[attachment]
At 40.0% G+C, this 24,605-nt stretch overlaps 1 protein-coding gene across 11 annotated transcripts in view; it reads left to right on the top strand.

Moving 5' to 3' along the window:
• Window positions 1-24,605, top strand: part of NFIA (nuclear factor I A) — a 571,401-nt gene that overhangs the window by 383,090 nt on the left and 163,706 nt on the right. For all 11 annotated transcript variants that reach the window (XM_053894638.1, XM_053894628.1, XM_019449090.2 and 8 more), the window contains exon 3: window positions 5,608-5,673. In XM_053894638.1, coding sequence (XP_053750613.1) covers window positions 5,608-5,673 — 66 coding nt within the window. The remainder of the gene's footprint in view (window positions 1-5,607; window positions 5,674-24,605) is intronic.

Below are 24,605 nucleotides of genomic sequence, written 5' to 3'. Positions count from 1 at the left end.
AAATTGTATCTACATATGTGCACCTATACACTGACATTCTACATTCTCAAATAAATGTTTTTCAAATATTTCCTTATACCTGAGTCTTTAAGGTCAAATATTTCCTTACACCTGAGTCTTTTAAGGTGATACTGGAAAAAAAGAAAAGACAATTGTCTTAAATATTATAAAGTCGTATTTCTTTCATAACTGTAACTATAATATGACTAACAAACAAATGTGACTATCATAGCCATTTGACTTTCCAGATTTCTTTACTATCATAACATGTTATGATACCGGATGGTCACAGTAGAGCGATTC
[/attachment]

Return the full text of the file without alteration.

At 40.0% G+C, this 24,605-nt stretch overlaps 1 protein-coding gene across 11 annotated transcripts in view; it reads left to right on the top strand.

Moving 5' to 3' along the window:
• Window positions 1-24,605, top strand: part of NFIA (nuclear factor I A) — a 571,401-nt gene that overhangs the window by 383,090 nt on the left and 163,706 nt on the right. For all 11 annotated transcript variants that reach the window (XM_053894638.1, XM_053894628.1, XM_019449090.2 and 8 more), the window contains exon 3: window positions 5,608-5,673. In XM_053894638.1, coding sequence (XP_053750613.1) covers window positions 5,608-5,673 — 66 coding nt within the window. The remainder of the gene's footprint in view (window positions 1-5,607; window positions 5,674-24,605) is intronic.

Below are 24,605 nucleotides of genomic sequence, written 5' to 3'. Positions count from 1 at the left end.
AAATTGTATCTACATATGTGCACCTATACACTGACATTCTACATTCTCAAATAAATGTTTTTCAAATATTTCCTTATACCTGAGTCTTTAAGGTCAAATATTTCCTTACACCTGAGTCTTTTAAGGTGATACTGGAAAAAAAGAAAAGACAATTGTCTTAAATATTATAAAGTCGTATTTCTTTCATAACTGTAACTATAATATGACTAACAAACAAATGTGACTATCATAGCCATTTGACTTTCCAGATTTCTTTACTATCATAACATGTTATGATACCGGATGGTCACAGTAGAGCGATTC